Coffee in Australia?
Coffee was first grown in Australia over a century ago, without much economic success. The high cost of labor made commercial coffee growing unprofitable until
mechanical harvesting became common in the 1980s. (If you are interested in the early history, here is in-depth coverage.)
Today, coffee is grown mostly in the far eastern part of the country, corresponding to the light green subtropical regions on the map (click to enlarge). Two important areas are the Atherton Tablelands in northern Queensland outside of Cairns, with about 30 large growers on over 700 ha, and in northern New South Wales (NSW) just south of the Queensland border, where there are around 170 growers on 500 ha. If you have some sense from the vague atlas in your head that these areas are not high elevation, you’d be correct. Australian coffee is a rule breaker. Not only is the country outside the tropics, but coffee is typically grown at 200-400 meters, not infrequently lower, and rarely much above 900 meters.
Despite the low elevations, Australia grows arabica almost exclusively. The typica variety is grown, but also catuai, Mundo Novo (hybrid of bourbon and typica), and especially Kenyan varieties more suited to the drier Australian climate such as K7 and SL6. Coffee is processed every which-way: some wet processing, some semi-washed (pulped natural), some dry processed (full natural), and a unique method developed by the Mountain Top Coffee Company called “double pass.” This is where a full natural process bean (dried on the tree) is rehydrated before being pulped.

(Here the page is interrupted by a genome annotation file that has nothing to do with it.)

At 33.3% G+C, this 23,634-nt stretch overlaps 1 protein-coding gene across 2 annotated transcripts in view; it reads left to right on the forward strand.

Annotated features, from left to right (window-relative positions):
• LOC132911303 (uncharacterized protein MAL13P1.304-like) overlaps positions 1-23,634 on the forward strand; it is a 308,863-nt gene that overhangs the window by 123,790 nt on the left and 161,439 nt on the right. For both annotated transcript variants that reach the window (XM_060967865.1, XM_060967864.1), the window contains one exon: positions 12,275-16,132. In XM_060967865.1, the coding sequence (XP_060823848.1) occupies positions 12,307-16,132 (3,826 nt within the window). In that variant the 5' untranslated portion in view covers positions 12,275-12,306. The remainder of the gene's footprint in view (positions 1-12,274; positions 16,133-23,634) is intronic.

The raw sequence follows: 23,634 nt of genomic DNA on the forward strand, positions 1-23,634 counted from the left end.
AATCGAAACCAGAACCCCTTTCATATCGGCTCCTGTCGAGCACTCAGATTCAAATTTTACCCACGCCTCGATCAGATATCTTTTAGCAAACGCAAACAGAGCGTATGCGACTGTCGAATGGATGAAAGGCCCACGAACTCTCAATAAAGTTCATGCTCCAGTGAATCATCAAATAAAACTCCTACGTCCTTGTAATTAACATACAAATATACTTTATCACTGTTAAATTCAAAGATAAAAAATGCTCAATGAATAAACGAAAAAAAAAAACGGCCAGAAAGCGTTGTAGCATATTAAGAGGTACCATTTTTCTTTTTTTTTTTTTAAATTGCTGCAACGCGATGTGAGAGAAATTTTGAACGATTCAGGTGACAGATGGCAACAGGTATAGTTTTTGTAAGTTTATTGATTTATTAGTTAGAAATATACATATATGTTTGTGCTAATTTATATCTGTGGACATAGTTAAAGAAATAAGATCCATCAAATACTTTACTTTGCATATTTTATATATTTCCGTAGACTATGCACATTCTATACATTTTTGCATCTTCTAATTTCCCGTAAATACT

Australia currently produces 200 to 600 tons of coffee annually, half of which is exported, an amount so low it does not even get listed in the International Coffee Organization’s production statistics. It’s rarely seen in the United States, but there has been considerable investment in the specialty coffee industry in Australia along with increasing market presence.
I mentioned the advent of mechanized harvesting helping the Australian coffee industry turn the corner. Mechanical harvesting reduces or eliminates the need for workers to hand-pick beans, which can account for 50% of labor costs. It also requires coffee to be grown on flat land in rows in a monoculture. Thus, all the mechanized coffee in Australia (which is most of the commercial crop) is grown in full sun (an example here).
Mechanical harvesting also works best when the beans ripen simultaneously rather than over an extended period of time. The Australian climate, with pronounced dry seasons, lends itself to this as well. As in Brazil, coffee is irrigated after a dry period — sometimes water is deliberately withheld — in order to induce a bloom.
It’s often written that Australian coffee is grown without pesticides, as most of the usual coffee pests are not present Down Under. However, some have been recently introduced (e.g., green scale), and others are a problem as well (brown scale, avocado leaf-rollers, and mealy bugs). Insecticides are in fact used for these insects by some growers. Further, sun coffee usually needs a lot of fertilizer. I have had trouble finding any Australian coffee that is actually certified organic. The Australian Coffee Traders Association even notes, “There are many Australian brands which claim to be 100% organic but the certification is questionable.”